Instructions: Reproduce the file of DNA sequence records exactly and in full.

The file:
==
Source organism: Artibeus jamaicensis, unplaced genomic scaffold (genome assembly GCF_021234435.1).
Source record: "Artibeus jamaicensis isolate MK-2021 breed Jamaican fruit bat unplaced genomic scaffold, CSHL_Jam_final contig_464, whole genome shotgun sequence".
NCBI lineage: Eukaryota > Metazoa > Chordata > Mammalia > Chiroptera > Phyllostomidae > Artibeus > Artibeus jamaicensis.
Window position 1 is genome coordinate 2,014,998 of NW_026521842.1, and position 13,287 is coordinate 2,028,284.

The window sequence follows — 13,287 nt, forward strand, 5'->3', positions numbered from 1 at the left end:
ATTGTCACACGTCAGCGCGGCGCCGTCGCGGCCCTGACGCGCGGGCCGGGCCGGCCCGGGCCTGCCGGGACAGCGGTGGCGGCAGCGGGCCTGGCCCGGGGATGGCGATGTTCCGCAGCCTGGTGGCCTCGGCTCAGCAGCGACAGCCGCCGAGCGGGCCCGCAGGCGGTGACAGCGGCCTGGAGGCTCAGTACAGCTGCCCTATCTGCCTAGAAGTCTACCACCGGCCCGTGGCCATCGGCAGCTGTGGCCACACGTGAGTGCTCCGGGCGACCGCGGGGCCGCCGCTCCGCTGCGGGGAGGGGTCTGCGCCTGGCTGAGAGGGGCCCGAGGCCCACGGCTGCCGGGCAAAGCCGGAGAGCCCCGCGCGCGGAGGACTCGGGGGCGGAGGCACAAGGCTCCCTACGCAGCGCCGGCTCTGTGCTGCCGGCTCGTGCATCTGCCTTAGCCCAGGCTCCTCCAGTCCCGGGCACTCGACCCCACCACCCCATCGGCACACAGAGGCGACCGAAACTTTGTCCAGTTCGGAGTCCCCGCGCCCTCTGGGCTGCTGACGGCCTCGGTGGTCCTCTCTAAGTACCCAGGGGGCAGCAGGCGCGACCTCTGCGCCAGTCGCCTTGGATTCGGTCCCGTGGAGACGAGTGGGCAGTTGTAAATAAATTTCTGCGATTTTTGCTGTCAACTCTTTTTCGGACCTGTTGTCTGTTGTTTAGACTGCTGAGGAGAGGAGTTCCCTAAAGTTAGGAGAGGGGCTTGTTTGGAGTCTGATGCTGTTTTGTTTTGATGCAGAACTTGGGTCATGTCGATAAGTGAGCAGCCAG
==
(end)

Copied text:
Source organism: Artibeus jamaicensis, unplaced genomic scaffold (genome assembly GCF_021234435.1).
Source record: "Artibeus jamaicensis isolate MK-2021 breed Jamaican fruit bat unplaced genomic scaffold, CSHL_Jam_final contig_464, whole genome shotgun sequence".
NCBI lineage: Eukaryota > Metazoa > Chordata > Mammalia > Chiroptera > Phyllostomidae > Artibeus > Artibeus jamaicensis.
Window position 1 is genome coordinate 2,014,998 of NW_026521842.1, and position 13,287 is coordinate 2,028,284.

The window sequence follows — 13,287 nt, forward strand, 5'->3', positions numbered from 1 at the left end:
ATTGTCACACGTCAGCGCGGCGCCGTCGCGGCCCTGACGCGCGGGCCGGGCCGGCCCGGGCCTGCCGGGACAGCGGTGGCGGCAGCGGGCCTGGCCCGGGGATGGCGATGTTCCGCAGCCTGGTGGCCTCGGCTCAGCAGCGACAGCCGCCGAGCGGGCCCGCAGGCGGTGACAGCGGCCTGGAGGCTCAGTACAGCTGCCCTATCTGCCTAGAAGTCTACCACCGGCCCGTGGCCATCGGCAGCTGTGGCCACACGTGAGTGCTCCGGGCGACCGCGGGGCCGCCGCTCCGCTGCGGGGAGGGGTCTGCGCCTGGCTGAGAGGGGCCCGAGGCCCACGGCTGCCGGGCAAAGCCGGAGAGCCCCGCGCGCGGAGGACTCGGGGGCGGAGGCACAAGGCTCCCTACGCAGCGCCGGCTCTGTGCTGCCGGCTCGTGCATCTGCCTTAGCCCAGGCTCCTCCAGTCCCGGGCACTCGACCCCACCACCCCATCGGCACACAGAGGCGACCGAAACTTTGTCCAGTTCGGAGTCCCCGCGCCCTCTGGGCTGCTGACGGCCTCGGTGGTCCTCTCTAAGTACCCAGGGGGCAGCAGGCGCGACCTCTGCGCCAGTCGCCTTGGATTCGGTCCCGTGGAGACGAGTGGGCAGTTGTAAATAAATTTCTGCGATTTTTGCTGTCAACTCTTTTTCGGACCTGTTGTCTGTTGTTTAGACTGCTGAGGAGAGGAGTTCCCTAAAGTTAGGAGAGGGGCTTGTTTGGAGTCTGATGCTGTTTTGTTTTGATGCAGAACTTGGGTCATGTCGATAAGTGAGCAGCCAG